Is Buying an Extended Warranty Worth the Price Paid? [Opinion]

There’s no better feeling than coming home with a brand new expensive “toy,” whether it’s a computer, mobile phone, table, HDTV, or even a new car. In our elation over walking out the door with this new toy, we’re often talked into buying an extended warranty just in case the product breaks before we we can get our money’s worth.

The question: Is buying an extended warranty worth the price that we pay? It’s a hard decision to buy a big-ticket item anyway, then once you tack on even more money to buy the warranty it’s an even harder pill to swallow. Are the warranties even worth that extra money or is it better just to hedge our bets and hope for the best?

Here is what our writers feel about extended warranty:

Laura Tucker:

For my money it depends on what I’m buying and the company’s reputation, whether it’s through the the manufacturer, the reseller, or a company that specializes in warranties. I’ve been burned before when a company who has sold me an extended warranty has gone out of business, and I’ve wasted my money. When I’m buying computer products, I’m usually buying Apple, and they offer and extended AppleCare warranty ($249-$349 on MacBooks, $149-$169 on iMac and Mac Mini), and are known for their customer service. It’s saved me from costly repairs on both a laptop and a desktop. Cars factor into the equation in the same manner. With a larger item like that, that seven-year warranty is more than worth it.


I don’t bother to buy an extended warranty on my iPhones and iPads ($99), though, because I’m replacing them every year or two anyway, so there doesn’t seem to be a point of buying a warranty that extends past the first year, especially when the standard extended warranty doesn’t even cover water damage.

Emmanuel Banks:

Emmanuel feels the same, believing that it’s needed on “certain, big box items like televisions and computers.” But in regards to iPhones, his thought is to “just slap on a sturdy case and be careful after your complimentary warranty is up.”



Ruji also considers the brand of the merchandise. She, too, had an Apple computer and wished she had opted for the extended warranty. She currently has a Lenovo ThinkPad, and did opt for the extended warranty (Price unpublished, but they extend and upgrade standard warranties), but isn’t sure whether it is worth it or not, as “their customer support has been pretty abysmal so far.” This is despite the fact that it does cover hardware replacement and accidental damage and that it also offers next-day on-site support. Ruji appreciates the on-site support over having to ship the computer out to a factory to be serviced. Ultimately for her, it comes down to how long she plans on using the item and her confidence in fixing problems herself.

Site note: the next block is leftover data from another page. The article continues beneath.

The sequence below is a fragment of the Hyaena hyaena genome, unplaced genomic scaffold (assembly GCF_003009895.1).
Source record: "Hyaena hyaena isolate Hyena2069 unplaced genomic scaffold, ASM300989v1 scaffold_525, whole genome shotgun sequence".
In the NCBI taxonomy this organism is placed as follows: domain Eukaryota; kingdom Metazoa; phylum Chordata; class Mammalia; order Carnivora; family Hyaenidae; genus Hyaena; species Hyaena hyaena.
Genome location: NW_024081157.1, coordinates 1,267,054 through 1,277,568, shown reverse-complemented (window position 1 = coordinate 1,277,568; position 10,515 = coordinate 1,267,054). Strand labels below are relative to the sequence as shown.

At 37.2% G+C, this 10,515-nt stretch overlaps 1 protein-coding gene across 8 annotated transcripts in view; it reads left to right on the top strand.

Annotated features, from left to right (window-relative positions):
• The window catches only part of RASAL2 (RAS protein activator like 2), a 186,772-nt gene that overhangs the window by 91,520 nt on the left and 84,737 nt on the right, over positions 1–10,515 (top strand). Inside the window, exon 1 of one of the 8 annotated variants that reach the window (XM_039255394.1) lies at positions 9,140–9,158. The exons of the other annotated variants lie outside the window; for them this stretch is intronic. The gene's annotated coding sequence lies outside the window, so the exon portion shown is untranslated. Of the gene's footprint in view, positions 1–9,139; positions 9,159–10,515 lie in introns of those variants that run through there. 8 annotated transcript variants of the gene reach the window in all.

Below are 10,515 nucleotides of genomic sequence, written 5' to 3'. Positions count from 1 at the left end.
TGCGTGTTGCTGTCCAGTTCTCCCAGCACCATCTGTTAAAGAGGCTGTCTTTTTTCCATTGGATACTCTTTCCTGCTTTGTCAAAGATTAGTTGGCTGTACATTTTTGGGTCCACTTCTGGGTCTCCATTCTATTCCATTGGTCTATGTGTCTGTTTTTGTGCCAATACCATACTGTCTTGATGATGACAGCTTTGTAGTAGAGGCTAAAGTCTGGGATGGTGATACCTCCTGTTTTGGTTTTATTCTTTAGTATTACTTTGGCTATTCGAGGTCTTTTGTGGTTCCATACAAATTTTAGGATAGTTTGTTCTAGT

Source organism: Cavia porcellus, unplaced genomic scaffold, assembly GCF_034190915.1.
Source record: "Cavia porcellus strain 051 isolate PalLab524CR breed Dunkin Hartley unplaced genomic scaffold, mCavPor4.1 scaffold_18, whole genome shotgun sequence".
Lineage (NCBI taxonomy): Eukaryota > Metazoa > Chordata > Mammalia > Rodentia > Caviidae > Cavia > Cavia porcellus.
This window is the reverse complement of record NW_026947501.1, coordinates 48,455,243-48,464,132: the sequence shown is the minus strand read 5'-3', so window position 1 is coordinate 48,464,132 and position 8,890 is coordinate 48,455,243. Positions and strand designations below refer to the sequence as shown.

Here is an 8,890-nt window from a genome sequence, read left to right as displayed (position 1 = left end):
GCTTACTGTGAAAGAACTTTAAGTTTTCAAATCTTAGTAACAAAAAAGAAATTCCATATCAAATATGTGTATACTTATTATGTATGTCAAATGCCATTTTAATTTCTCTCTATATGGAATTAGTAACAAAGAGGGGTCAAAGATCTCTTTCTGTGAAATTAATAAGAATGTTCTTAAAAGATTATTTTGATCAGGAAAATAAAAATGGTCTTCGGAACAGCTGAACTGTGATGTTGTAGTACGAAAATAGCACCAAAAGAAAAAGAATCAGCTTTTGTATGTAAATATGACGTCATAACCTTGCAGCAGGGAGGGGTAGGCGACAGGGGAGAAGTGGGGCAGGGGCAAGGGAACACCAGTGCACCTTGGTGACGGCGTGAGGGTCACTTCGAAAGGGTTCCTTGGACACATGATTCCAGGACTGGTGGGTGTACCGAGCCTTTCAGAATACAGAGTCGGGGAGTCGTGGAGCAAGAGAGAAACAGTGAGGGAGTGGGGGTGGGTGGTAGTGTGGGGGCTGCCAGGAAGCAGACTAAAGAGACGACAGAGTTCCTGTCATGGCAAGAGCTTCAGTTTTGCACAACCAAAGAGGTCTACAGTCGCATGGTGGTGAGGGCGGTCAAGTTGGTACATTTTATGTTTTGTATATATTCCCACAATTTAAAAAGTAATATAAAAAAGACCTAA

Trevor looks at his extended warranty options the same way. The only time he considers an add-on warranty or service plan is when he knows he “will really be pushing the item to the limit physically” or knows “it will be in an environment where it could easily be damaged.” He doesn’t typically purchase the warranties for tablets or laptops but has for items like speakers.

Damien and Soumen:

Both MTE editor-in-chief Damien and writer Soumen avoid extended warranties altogether. Damien considers how quickly electronic products become obsolete, making him realize “there is no point in getting the product repaired when there is a better and cheaper alternative in the market.” Soumen waits until later on to decide how likely he is to keep a product before deciding whether to purchase an add-on warranty or not.

This all comes down, of course, to a realization of your own personal use of the product coupled with the reputation of the manufacturer. If you know yourself to be really hard on products, then extended warranties are definitely something for you to consider. If the manufacturer doesn’t have a good reputation for carrying through on their promises, it might not be a good idea to make that investment into buying an extended warranty, realizing that you’ll just need to cut your losses when your computer, phone, or tablet experiences some type of mishap.

Back to you, will you buy an extended warranty for the products you have just purchased?

Image credit: Hand and stamp Warranty by BigStockPhoto

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